Different support is needed in different training settings

This anonymised account reflects the views of an individual, and not the Communitybaptistpa.

A locum GP writes about how supernumerary flexible training benefited them, but how negative attitudes from colleagues affected their health and confidence.

Different support at different times

I started my training in anaesthetics. Having had severe Hepatitis A, I developed chronic fatigue syndrome (CFS)/myalgic encephalomyelitis (ME) and debilitating migraines. I moved into general practice and worked as a locum and out-of-hours (OOH) GP since I qualified. Over the years I have experienced the very worst and best of care and support from colleagues in the NHS, both as a patient and as medical professional.

Some of my health issues and the resulting career disruptions could have been avoided, had my health care needs been met promptly. I’ve also faced challenges in gaining access to good confidential occupational health support, part time work and reasonable adjustments.

I have however benefitted from different support/adjustments at different times, depending on the work environment and my level of functioning. One postgraduate training organisation offered me supernumerary flexible training with high quality occupational health input, this made the biggest difference. I was able to train with a tailor-made training plan and timetable. I had excellent support by the flexible training advisor and the occupational health physician. Adjustments were readily made which also took fluctuations of my conditions into account. I was allowed to avoid longer working days and had extra breaks, I didn’t have to work full night shifts. I was also given placements with an easier commute, allowed to use a self-funded electric scooter to get around the hospital, and I used a foldable seat stick for ward rounds, to reduce fatigue from prolonged standing. This was hooked onto the medical records trolley.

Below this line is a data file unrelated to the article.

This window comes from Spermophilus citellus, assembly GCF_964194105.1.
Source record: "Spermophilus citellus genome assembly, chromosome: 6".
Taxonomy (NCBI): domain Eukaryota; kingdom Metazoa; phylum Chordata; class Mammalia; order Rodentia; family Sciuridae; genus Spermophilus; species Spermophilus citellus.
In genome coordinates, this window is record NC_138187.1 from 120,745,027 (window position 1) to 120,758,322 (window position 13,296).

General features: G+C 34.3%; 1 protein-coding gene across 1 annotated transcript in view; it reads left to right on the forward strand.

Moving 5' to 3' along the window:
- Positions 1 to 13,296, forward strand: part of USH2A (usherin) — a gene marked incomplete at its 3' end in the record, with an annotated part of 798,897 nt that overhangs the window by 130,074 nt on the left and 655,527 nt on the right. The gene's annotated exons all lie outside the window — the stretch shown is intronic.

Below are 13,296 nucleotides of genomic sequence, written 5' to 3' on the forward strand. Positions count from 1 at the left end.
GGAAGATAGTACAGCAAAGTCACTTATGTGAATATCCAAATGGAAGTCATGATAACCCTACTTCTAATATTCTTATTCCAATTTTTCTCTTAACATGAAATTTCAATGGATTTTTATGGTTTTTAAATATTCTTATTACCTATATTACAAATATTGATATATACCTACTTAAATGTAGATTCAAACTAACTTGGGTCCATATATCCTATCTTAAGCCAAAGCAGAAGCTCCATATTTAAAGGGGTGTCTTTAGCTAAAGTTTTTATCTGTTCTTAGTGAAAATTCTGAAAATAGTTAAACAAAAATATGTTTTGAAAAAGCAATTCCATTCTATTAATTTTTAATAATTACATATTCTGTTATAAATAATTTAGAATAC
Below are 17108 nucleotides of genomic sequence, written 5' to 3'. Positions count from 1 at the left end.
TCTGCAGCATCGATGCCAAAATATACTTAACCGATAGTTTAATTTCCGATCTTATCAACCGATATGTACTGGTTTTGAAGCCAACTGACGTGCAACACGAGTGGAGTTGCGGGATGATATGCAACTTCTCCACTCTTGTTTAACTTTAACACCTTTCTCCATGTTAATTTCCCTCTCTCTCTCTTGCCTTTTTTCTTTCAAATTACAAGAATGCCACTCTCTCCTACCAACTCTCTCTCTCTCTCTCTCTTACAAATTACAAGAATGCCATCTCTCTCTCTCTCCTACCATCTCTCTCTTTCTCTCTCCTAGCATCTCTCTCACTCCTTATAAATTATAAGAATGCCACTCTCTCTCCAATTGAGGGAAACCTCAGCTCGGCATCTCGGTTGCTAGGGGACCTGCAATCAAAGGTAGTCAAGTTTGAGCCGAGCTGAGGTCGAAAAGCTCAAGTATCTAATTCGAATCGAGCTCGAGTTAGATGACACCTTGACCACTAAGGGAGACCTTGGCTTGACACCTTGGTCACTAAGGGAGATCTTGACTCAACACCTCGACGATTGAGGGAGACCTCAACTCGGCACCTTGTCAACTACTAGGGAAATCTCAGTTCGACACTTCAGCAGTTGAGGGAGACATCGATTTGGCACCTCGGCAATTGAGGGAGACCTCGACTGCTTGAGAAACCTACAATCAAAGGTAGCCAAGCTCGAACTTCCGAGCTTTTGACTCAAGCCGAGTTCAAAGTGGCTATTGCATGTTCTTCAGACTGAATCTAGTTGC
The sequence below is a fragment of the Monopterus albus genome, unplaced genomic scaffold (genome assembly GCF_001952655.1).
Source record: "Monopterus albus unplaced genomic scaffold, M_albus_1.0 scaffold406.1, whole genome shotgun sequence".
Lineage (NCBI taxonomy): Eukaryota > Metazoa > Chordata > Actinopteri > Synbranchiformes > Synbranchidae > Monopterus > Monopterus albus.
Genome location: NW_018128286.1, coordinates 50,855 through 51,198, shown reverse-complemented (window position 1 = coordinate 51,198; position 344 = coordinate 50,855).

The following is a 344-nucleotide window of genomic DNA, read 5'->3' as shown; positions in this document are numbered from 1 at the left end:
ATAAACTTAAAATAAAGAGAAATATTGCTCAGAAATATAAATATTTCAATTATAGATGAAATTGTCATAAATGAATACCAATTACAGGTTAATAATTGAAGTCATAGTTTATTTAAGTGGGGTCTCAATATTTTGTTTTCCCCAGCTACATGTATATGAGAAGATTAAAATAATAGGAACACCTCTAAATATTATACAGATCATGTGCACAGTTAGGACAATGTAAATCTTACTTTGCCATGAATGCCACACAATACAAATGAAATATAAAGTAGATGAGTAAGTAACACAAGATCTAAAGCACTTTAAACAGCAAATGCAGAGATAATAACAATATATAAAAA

As an employed OOH GP I am allowed to work shorter/split shifts, allowances are made for extra time needed, and adjustments are made as to where I work and in what role.

Not being seen as a team player

As a flexible trainee, I had predominantly positive experiences and supportive educational supervisors. I mostly had good relationships with senior and junior colleagues in hospital placements. Most teams regarded me as an asset and many colleagues learned from my experiences and feedback. As a GP locum I had very good experiences in a few practices that valued my contribution and respected my limitations. The OOH GP provider was very supportive and accommodating. 

I have however experienced discrimination, harassment and bullying during training and since qualifying. This has disrupted my health, professional confidence and undermined other resilience factors. I had to move away from my social support network to access part time training twice due to discrimination, and as a flexible trainee I was at times accused of not being a team player, just because I was working to a more regulated schedule.

In GP training I faced barriers with unhelpful attitudes by some trainers and colleagues and unfair discriminatory comments in feedback and progression panel reports. It was a challenge to find GP practices who would respect the reasonable adjustments recommended by occupational health. I also experienced discriminatory feedback following job interviews for primary care placements on more than one occasion. I have received inappropriate comments about health and disability in references, confusing health issues with performance issues.

What I would change…

  • A general shift in attitudes within the NHS towards becoming more caring, compassionate and inclusive towards all members of staff.
  • Improve access to competent, timely, non-prejudiced and independent medical care and occupational health support by doctors that are trained in how to look after medical professionals.
  • Stop the practice of ‘undisclosed references’ and the disclosure of health issues in references.
  • Find a way for disabled students and doctors to actively engage and participate in influencing policy making and policies in health care.
  • For non-disabled colleagues my advice is to be more curious.
  • For employers to facilitate regular reviews of adjustments.